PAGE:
The Israelis plundered the Egyptian gold and silver - pagan items for certain - and used them for God’s glory.  We can plunder meat from pagans and eat it to God’s glory, and we can plunder a celebration originated by pagans and celebrate it to God’s glory.
Back to Christmas.  The celebration of the birth of Christ did in fact originate in pagan beliefs which were “Christianized,” but since I know everything, including days, belong to the Lord because idols are nothing, then my Christian liberty allows me to celebrate such a day in a way that glorifies God.  We can “plunder the Egyptians” of their “gold and silver” and use it for God.
A last thought:  What about the claim that we shouldn’t even use the title “Christmas” to denote the day because of its pagan origins?  If it is important to God that we not use this title because of its pagan origins, then what do we as Christian use to name the days of the week? Or even the months?
Sunday is the Day of the Sun
Monday is the Day of the Moon
Tuesday is the Day of Mars
Wednesday is the god Woden’s Day (Mercury)
Thursday is the god Thor’s Day (Jupiter)
Friday is the god Freya’s Day (Venus)
Saturday is Saturn’s Day
January belongs to the god Janus
February comes from the Roman februa purification ceremonies conducted that month
March belongs to the god Mars
April probably comes from Apru, an Etruscan version of Aphrodite.
May is the month of the goddess Maius/Maia
June is named for the goddess Juno
July is named for Julius Caesar, who considered himself to be a god
August is named for Augustus Caesar
Notice how many of the names for these days and months come from pagan astrology which names planets after their gods, while the rest are names of gods or pagan ceremonies.  
All the names of the week, and eight of the names of months, are of pagan origin, just as the name of Christmas is of “Christianized” pagan origin.  What is a Christian to do?!?! 

Plunder the Egyptians, but don’t be unloving and cause a brother to stumble when you do so.

Thursday, December 16, 2010

Apologetics Should Be Honoring God

Apologetics is more about honoring God than winning an argument.  Scripturally speaking, the main purpose of apologetics is not to "win a case" like a litigator, because the "jury" may be hopelessly corrupt or distracted.  Rather, apologetics is primarily a science for honoring the Lord by carefully studying and then accurately communicating His revealed truth (biblical, scientific, historical, etc.), especially those truths that are questioned or opposed or misrepresented, ultimately trusting God to accomplish His good with the truths communicated.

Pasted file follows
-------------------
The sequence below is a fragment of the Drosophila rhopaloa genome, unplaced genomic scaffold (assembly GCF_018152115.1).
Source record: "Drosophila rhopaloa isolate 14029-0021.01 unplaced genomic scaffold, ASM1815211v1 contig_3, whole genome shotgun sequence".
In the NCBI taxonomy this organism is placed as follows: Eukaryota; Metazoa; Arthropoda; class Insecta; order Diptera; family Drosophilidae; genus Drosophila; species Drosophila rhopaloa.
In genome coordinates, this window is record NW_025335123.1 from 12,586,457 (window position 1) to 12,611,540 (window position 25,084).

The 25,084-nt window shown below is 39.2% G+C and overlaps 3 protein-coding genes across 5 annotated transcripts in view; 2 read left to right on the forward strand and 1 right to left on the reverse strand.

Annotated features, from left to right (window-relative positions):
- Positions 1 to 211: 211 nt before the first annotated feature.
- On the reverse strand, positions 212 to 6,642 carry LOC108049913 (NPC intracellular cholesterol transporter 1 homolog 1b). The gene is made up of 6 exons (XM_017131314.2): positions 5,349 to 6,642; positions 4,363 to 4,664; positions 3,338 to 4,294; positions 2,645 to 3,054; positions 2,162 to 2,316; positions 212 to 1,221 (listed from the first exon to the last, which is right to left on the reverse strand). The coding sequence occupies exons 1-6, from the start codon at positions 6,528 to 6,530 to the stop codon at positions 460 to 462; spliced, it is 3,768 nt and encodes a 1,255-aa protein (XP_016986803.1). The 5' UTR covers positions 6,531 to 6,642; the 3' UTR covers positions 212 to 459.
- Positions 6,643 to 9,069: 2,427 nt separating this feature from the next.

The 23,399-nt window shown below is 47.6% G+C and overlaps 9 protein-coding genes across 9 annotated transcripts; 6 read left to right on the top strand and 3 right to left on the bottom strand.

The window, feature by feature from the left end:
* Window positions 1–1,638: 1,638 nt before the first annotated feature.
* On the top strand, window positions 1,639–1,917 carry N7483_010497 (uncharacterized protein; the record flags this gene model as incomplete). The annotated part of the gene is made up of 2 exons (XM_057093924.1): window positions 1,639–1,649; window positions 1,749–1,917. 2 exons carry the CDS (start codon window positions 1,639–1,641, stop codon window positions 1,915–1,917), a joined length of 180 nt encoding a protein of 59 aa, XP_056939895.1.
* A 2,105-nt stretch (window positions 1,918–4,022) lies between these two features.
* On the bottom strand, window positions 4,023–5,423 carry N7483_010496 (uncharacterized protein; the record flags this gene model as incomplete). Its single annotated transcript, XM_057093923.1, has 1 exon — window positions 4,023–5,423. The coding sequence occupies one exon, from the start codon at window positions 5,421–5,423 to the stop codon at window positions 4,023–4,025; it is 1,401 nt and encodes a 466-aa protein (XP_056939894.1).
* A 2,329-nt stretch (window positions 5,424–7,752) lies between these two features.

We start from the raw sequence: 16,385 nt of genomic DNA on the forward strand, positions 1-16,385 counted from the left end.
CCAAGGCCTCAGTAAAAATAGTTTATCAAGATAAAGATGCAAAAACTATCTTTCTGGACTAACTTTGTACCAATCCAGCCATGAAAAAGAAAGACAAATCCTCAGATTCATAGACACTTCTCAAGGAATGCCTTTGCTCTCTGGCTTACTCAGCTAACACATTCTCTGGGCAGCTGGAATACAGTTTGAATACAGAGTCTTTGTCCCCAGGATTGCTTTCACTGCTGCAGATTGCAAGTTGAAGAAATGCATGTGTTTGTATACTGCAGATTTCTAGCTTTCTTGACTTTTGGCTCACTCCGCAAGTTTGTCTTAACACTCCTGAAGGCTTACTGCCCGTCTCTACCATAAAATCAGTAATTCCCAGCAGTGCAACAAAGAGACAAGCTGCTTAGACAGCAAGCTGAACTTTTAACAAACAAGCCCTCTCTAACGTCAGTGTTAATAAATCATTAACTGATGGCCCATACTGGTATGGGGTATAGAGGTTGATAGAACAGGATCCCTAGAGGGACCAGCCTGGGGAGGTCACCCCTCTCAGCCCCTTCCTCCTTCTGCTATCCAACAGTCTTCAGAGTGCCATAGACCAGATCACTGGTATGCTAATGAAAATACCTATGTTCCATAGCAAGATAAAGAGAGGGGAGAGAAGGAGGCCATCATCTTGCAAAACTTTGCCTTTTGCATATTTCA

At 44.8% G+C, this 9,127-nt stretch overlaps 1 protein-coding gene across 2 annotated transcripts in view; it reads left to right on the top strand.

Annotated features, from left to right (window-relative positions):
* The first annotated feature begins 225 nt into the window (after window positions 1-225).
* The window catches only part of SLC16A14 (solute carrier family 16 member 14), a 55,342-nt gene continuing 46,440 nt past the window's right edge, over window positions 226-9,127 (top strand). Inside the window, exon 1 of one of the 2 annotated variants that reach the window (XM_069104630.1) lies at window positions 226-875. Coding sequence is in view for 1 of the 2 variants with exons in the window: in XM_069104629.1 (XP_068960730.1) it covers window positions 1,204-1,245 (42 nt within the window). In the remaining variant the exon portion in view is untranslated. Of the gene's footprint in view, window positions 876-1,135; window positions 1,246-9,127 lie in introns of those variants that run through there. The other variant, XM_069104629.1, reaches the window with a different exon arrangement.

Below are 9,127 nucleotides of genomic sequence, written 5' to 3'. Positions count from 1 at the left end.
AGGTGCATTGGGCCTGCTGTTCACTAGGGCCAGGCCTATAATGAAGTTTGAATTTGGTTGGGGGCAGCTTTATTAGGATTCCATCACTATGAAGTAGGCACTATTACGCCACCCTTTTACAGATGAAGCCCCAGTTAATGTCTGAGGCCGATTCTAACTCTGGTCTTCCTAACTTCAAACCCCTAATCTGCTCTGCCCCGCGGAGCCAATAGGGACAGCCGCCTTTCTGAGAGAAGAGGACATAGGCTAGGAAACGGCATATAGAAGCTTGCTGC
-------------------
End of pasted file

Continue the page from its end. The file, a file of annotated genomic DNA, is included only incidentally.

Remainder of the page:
James. J.S. Johnson, "Understanding Effective Biblical Apologetics."  Acts & Facts 39(4):8-9, quoting and explaining 1 Peter 3:15.  cited in Acts & Facts Vol. 39 no.12, December 2010, p.8.  Acts & Facts is a monthly publication of the Institute for Creation Research.

Tuesday, December 14, 2010

Heresy Is Often Subtle

Heresy does not usually start with a nose dive or a sudden fall, but is more of a drifting by small degrees.  At times it is incremental and is an almost undetectable moving off course.  The end though is always tragedy and loss.  The Bible may scream, “Course correction!” but that is ignored.  Truth is being sacrificed and lost.  Scripture is our instrument check.  It gives us our bearings and keeps us on course.  It adjusts us back into proper alignment with truth and with God.  It gives us all that is needed for doctrine, reproof, correction, and instruction in righteousness (2 Timothy 3:16).
G. Richard Fisher, PFO Journal January-March 2011, Colossians: Today's Handbook on Heresy. 

Apologists Care About God's Truth

The bizarre thing is that true Christianity can be beaten up, bloodied, maligned, and laughed at, but true believers are not supposed to speak out against error and heresy.  We cannot risk speaking the truth in love today lest we be called bigots, intolerant, shrill, nay-sayers, and a host of other things.  Or we can risk it.  Charismatic extremists fearing the loss of coin and constituency threaten detractors with spiritual machine guns, curses, and a flood of nasty names such as “heresy hunters.”  Apologists are feared more that the devil. ...
The unsung heroes are really the apologists and Bereans of today.  They may be ignored, marginalized, and criticized, but their voices will never be silent.  They really care.  They care for God’s truth.  They care for God’s people.  They care because they know the destruction that error and false teachings bring.  What may not be obvious now will one day be obvious when the Lord issues the “well done” to those who have cared for His truth.
Editorial by G. Richard Fisher, PFO Journal, January-March 2011

Sunday, December 12, 2010

Generational Sin/Generational Curses

This teaching is promoted by many teachers and many legalistic organizations, including Bill Gothard’s IBLP. It has become quite pervasive among Christians.